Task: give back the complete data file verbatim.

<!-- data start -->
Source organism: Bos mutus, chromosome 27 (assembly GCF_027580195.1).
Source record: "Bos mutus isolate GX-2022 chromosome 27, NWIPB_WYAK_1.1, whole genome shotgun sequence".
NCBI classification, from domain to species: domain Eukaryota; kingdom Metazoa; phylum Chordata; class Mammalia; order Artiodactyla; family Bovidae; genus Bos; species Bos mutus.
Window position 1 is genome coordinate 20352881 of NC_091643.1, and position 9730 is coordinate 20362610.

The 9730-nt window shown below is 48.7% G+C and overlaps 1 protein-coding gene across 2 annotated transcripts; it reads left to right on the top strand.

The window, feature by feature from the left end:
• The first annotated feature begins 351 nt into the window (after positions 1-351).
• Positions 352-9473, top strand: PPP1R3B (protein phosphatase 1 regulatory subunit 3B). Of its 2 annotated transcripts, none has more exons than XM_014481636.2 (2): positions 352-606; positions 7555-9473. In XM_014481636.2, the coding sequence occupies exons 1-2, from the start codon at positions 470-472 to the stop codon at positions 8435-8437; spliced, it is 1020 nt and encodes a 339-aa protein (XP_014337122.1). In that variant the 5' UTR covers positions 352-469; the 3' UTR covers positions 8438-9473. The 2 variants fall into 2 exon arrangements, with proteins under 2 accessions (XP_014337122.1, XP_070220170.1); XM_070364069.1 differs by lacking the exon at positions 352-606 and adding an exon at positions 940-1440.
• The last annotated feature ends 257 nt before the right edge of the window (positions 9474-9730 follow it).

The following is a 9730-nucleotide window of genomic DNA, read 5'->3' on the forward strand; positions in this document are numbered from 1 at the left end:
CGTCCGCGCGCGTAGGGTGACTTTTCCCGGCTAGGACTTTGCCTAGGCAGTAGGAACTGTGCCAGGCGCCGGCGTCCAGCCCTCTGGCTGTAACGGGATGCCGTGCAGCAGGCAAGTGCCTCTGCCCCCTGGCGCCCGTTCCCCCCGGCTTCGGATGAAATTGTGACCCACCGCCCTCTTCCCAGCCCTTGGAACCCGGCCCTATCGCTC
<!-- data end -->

Source organism: Bos mutus, chromosome 27 (assembly GCF_027580195.1).
Source record: "Bos mutus isolate GX-2022 chromosome 27, NWIPB_WYAK_1.1, whole genome shotgun sequence".
NCBI classification, from domain to species: domain Eukaryota; kingdom Metazoa; phylum Chordata; class Mammalia; order Artiodactyla; family Bovidae; genus Bos; species Bos mutus.
Window position 1 is genome coordinate 20352881 of NC_091643.1, and position 9730 is coordinate 20362610.

The 9730-nt window shown below is 48.7% G+C and overlaps 1 protein-coding gene across 2 annotated transcripts; it reads left to right on the top strand.

The window, feature by feature from the left end:
• The first annotated feature begins 351 nt into the window (after positions 1-351).
• Positions 352-9473, top strand: PPP1R3B (protein phosphatase 1 regulatory subunit 3B). Of its 2 annotated transcripts, none has more exons than XM_014481636.2 (2): positions 352-606; positions 7555-9473. In XM_014481636.2, the coding sequence occupies exons 1-2, from the start codon at positions 470-472 to the stop codon at positions 8435-8437; spliced, it is 1020 nt and encodes a 339-aa protein (XP_014337122.1). In that variant the 5' UTR covers positions 352-469; the 3' UTR covers positions 8438-9473. The 2 variants fall into 2 exon arrangements, with proteins under 2 accessions (XP_014337122.1, XP_070220170.1); XM_070364069.1 differs by lacking the exon at positions 352-606 and adding an exon at positions 940-1440.
• The last annotated feature ends 257 nt before the right edge of the window (positions 9474-9730 follow it).

The following is a 9730-nucleotide window of genomic DNA, read 5'->3' on the forward strand; positions in this document are numbered from 1 at the left end:
CGTCCGCGCGCGTAGGGTGACTTTTCCCGGCTAGGACTTTGCCTAGGCAGTAGGAACTGTGCCAGGCGCCGGCGTCCAGCCCTCTGGCTGTAACGGGATGCCGTGCAGCAGGCAAGTGCCTCTGCCCCCTGGCGCCCGTTCCCCCCGGCTTCGGATGAAATTGTGACCCACCGCCCTCTTCCCAGCCCTTGGAACCCGGCCCTATCGCTC